home Asteroids | Donkey Kong | Duck Hunt | Frogger | Moon Patrol | Pacman | Pong | Simon | Space Invaders | StarCastle | Tertis

1986
                   
1987
1988
1989
2000
2001
2002
2003
2004
2006
   

Home

Asteroids | Donkey Kong | Duck Hunt | Frogger | Moon Patrol | Pacman | Pong | Simon | Space Invaders | StarCastle | Tertis

Date: 2004-08 atari800xl.org comp.sys.atari.8bit
*ANNC* retro computing community links page  
 
1.  *ProteanThread*  
 More options Aug 1 2004, 8:10 am
Newsgroups: comp.sys.atari.8bit, comp.sys.cbm, comp.sys.msx, comp.sys.sinclair, comp.sys.tandy
From: "*ProteanThread*" <sysop at village council dot net> -
Date: Sat, 31 Jul 2004 17:10:53 -0600
Local: Sun, Aug 1 2004 8:10 am
Subject: *ANNC* retro computing community links page
| | | | | |

did i miss any that are still active ?

--
Woodzy

  (alt OS for games based on the classics)
  (rtdos message boards)


 
 
2.  Sander Zuidema  
 More options Aug 3 2004, 9:45 am
Newsgroups: comp.sys.atari.8bit, comp.sys.cbm, comp.sys.msx, comp.sys.sinclair, comp.sys.tandy
From: Sander Zuidema <s@msx.org> -
Date: Tue, 03 Aug 2004 02:45:01 +0200
Local: Tues, Aug 3 2004 9:45 am
Subject: Re: *ANNC* retro computing community links page
| | | | | |

>

> did i miss any that are still active ?

Uhm, you're kidding, right? There are only 31 links on that page. My bet
is that you haven't even got 1 percent of the active retro computing
community websites at the moment. So, yup, I think you did miss quite a
few that are still active.

How about adding ? Lotsa news, active forum, MSX
only. You're welcome ;)

Greetings,

Sander


 
 
3.  *ProteanThread*  
 More options Aug 4 2004, 1:09 pm
Newsgroups: comp.sys.atari.8bit, comp.sys.cbm, comp.sys.msx, comp.sys.sinclair, comp.sys.tandy
From: "*ProteanThread*" <sysop at village council dot net> -
Date: Tue, 3 Aug 2004 22:09:04 -0600
Local: Wed, Aug 4 2004 1:09 pm
Subject: Re: *ANNC* retro computing community links page
| | | | | |
I had a nearl complete list at one time when I had my groups on yahoo...but
lost my account on yahoo and lost that list...was hoping someone who may
have been a member of one of my yahoo groups can fill in the gaps ?  ;-)

"Sander Zuidema" <s@msx.org> wrote in message

...


 
 
4.  Sander Zuidema  
 More options Aug 3 2004, 9:46 am
Newsgroups: comp.sys.atari.8bit, comp.sys.cbm, comp.sys.msx, comp.sys.sinclair, comp.sys.tandy
From: Sander Zuidema <s@msx.org> -
Date: Tue, 03 Aug 2004 02:46:12 +0200
Local: Tues, Aug 3 2004 9:46 am
Subject: Re: *ANNC* retro computing community links page
| | | | | |

>

> did i miss any that are still active ?

Uhm, you're kidding, right? There are only 31 links on that page. My bet
is that you haven't even got 1 percent of the active retro computing
community websites at the moment. So, yup, I think you did miss quite a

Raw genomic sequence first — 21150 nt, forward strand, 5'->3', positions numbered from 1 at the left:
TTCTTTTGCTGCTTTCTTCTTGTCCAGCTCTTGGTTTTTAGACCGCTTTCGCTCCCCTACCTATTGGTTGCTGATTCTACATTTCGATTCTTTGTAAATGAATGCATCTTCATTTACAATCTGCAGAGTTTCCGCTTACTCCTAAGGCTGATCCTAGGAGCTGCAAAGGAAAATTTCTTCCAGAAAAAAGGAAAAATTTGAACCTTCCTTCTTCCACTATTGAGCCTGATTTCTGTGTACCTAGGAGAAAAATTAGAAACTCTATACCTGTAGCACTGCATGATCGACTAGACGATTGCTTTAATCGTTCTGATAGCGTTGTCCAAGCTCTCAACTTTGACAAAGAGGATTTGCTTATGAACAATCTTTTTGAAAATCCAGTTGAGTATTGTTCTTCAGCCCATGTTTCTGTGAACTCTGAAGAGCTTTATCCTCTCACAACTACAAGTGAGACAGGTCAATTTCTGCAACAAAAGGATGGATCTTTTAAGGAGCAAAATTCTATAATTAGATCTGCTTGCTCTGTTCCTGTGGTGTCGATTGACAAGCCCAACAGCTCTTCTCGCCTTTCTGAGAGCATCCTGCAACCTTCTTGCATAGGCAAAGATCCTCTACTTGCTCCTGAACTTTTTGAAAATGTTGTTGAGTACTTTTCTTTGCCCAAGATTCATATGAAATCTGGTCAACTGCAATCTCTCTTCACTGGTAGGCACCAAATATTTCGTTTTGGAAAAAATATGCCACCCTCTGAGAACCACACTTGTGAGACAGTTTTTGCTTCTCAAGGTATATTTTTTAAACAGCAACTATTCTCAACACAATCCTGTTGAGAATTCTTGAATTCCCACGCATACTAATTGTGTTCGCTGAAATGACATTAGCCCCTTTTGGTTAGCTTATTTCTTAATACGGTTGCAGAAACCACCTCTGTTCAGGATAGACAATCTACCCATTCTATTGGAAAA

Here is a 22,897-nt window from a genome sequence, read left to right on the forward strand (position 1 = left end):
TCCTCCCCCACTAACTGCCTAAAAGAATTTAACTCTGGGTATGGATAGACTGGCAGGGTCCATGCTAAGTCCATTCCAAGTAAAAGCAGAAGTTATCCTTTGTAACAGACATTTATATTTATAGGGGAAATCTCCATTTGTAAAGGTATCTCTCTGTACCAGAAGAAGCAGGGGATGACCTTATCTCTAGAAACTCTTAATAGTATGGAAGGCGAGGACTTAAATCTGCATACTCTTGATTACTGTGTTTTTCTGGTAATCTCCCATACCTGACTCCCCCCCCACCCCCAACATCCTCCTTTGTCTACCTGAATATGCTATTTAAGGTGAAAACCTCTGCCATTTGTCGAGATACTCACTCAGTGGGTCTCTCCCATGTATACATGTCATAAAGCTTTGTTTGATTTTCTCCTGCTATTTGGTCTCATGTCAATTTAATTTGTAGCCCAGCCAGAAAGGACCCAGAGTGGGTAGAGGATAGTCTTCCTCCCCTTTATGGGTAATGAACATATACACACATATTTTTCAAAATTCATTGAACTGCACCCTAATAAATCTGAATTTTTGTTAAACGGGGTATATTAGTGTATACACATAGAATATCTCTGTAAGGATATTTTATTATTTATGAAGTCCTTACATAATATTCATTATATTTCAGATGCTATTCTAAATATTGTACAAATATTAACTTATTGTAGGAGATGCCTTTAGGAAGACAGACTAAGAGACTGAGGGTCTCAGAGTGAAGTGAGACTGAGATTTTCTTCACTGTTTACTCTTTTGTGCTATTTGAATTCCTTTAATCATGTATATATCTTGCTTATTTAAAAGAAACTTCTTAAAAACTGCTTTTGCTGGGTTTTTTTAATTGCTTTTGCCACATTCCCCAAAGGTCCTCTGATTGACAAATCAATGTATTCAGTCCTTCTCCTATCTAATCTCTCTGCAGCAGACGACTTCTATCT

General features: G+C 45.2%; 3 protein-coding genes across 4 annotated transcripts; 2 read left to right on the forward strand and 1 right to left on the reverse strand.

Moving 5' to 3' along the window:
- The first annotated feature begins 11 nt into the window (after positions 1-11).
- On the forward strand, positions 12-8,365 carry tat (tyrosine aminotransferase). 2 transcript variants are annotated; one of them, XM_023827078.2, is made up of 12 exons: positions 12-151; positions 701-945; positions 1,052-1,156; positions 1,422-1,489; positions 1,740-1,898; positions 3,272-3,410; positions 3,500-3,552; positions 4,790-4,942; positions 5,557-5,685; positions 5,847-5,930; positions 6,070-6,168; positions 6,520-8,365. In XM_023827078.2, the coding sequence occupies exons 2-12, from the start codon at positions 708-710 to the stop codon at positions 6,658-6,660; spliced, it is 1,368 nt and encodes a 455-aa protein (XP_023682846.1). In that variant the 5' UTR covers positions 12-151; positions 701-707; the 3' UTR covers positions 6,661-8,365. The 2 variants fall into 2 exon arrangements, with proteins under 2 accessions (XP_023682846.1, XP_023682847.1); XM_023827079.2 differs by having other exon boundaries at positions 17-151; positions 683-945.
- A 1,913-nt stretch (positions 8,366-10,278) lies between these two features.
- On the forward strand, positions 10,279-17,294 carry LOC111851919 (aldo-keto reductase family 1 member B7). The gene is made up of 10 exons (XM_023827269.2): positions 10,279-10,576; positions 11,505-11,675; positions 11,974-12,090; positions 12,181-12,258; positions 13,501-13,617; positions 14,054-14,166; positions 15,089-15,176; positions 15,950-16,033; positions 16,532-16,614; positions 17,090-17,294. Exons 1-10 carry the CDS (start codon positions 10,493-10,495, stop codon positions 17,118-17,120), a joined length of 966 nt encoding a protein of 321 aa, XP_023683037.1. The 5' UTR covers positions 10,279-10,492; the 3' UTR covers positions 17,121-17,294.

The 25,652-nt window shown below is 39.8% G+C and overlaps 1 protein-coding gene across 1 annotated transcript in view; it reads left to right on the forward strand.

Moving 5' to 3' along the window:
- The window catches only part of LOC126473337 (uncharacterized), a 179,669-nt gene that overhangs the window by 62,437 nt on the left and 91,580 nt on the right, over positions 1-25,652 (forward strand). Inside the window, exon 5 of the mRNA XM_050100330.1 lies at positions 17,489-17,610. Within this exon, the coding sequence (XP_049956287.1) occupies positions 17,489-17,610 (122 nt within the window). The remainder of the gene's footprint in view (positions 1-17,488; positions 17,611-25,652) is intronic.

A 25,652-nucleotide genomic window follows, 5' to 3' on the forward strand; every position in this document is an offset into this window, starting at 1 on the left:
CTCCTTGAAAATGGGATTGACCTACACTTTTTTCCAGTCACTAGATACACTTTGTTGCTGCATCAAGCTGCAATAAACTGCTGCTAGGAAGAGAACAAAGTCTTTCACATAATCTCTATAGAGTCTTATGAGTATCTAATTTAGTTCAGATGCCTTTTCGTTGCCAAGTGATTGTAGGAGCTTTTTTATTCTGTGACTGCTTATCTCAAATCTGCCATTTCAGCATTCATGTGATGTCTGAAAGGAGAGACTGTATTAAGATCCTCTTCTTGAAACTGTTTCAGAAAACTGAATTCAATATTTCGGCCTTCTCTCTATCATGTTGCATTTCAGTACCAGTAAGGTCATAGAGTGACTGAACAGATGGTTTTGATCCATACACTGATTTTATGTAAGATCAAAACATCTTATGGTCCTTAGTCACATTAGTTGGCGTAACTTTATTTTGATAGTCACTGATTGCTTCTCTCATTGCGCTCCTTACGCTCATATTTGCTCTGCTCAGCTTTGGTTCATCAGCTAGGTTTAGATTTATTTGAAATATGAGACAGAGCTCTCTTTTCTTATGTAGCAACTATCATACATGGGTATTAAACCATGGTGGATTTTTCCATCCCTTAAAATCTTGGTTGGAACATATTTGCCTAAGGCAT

few that are still active.

How about adding ? Lotsa news, active forum, a bunch
of freeware downloads, 250 links to other active websites, MSX only.
You're welcome ;)

Greetings,

Sander


 
The Sinclair Spectrum is the King of 8 Bit computers !  
 
1.  usao  
 More options Aug 2 2004, 9:44 am
Newsgroups: comp.sys.atari.8bit, comp.sys.cbm, comp.sys.sinclair
From: r@argus.lpl.arizona.edu (usao) -
Date: 1 Aug 2004 17:44:16 -0700
Local: Mon, Aug 2 2004 9:44 am
Subject: Re: The Sinclair Spectrum is the King of 8 Bit computers !
| | | | | |
If anyone is interested, I have a copy of Don Lancasters TV Typewriter
Cookbook for sale on ebay.

 
 
2.  Dr. Bruce R. McFarling  
 More options Aug 2 2004, 4:52 pm
Newsgroups: comp.sys.atari.8bit, comp.sys.cbm, comp.sys.sinclair
From: agil@netscape.net (Dr. Bruce R. McFarling) -
Date: 2 Aug 2004 00:52:52 -0700
Local: Mon, Aug 2 2004 4:52 pm
Subject: Re: The Sinclair Spectrum is the King of 8 Bit computers !
| | | | | |

Tarquin Mills <a@nojunkmail.com> wrote in message <>...
> Even though the ZX81 family of computers, which the TS1000 is a part
> predates the Spectrum, it is still better than C=64, as of course are the
> Spectrum, SAM Coupe and other Sinclair (and related) computers are.

Well, of course it depends on what you want to use it for, but
the TS1000 was the first almost completely closet compatible
computer.  It was certainly more closet compatible than a C64,
which would be far more likely to be dragged out of the closet
to play games if not for use as a home computer.  But after
using the TS1000 to learn a little bit of Basic programming ...
into the closet, no muss, no fuss, no bother.

> The fact you all bought the TS1000, shows how popular it was. The TS1000
> can use normal printers to, and if the ZX printer was so bad why was
> an interface made so that the C64 could use it. On sunday I gave my local
> computer club a crossword, one of the clues involved the C64 most members
> had not heard of it. Instead of getting the C64 you should have upgraded to
> a TS1500 (like the TS1000 but better) or TS2068 (a speccy clone).

Where could you possibly buy any of those machines, unless you
wanted to jump in a jet and go off to pommie-land to pick one
up in a rummage sale?

 
 
3.  Dunny  
 More options Aug 2 2004, 7:11 pm
Newsgroups: comp.sys.atari.8bit, comp.sys.cbm, comp.sys.sinclair
From: "Dunny" <paul.du@ntlworld.com> -
Date: Mon, 2 Aug 2004 11:11:37 +0100
Local: Mon, Aug 2 2004 7:11 pm
Subject: Re: The Sinclair Spectrum is the King of 8 Bit computers !
| | | | | |
In ,
Dr. Bruce R. McFarling <agil@netscape.net> typed:

> Tarquin Mills <a@nojunkmail.com> wrote in message
> <>...

>> Even though the ZX81 family of computers, which the TS1000 is a part
>> predates the Spectrum, it is still better than C=64, as of course
>> are the
>> Spectrum, SAM Coupe and other Sinclair (and related) computers are.

> Well, of course it depends on what you want to use it for, but
> the TS1000 was the first almost completely closet compatible
> computer.  It was certainly more closet compatible than a C64,
> which would be far more likely to be dragged out of the closet
> to play games if not for use as a home computer.  But after
> using the TS1000 to learn a little bit of Basic programming ...
> into the closet, no muss, no fuss, no bother.

Christ, there's no wonder nobody takes you seriously.

D.


 
 
4.  Sam Gillett  
 More options Aug 3 2004, 7:53 am
Newsgroups: comp.sys.atari.8bit, comp.sys.cbm, comp.sys.sinclair
From: "Sam Gillett" <samgillettnos@diespammermsn.com> -
Date: Mon, 02 Aug 2004 22:53:35 GMT
Local: Tues, Aug 3 2004 7:53 am
Subject: Re: The Sinclair Spectrum is the King of 8 Bit computers !
| | | | | |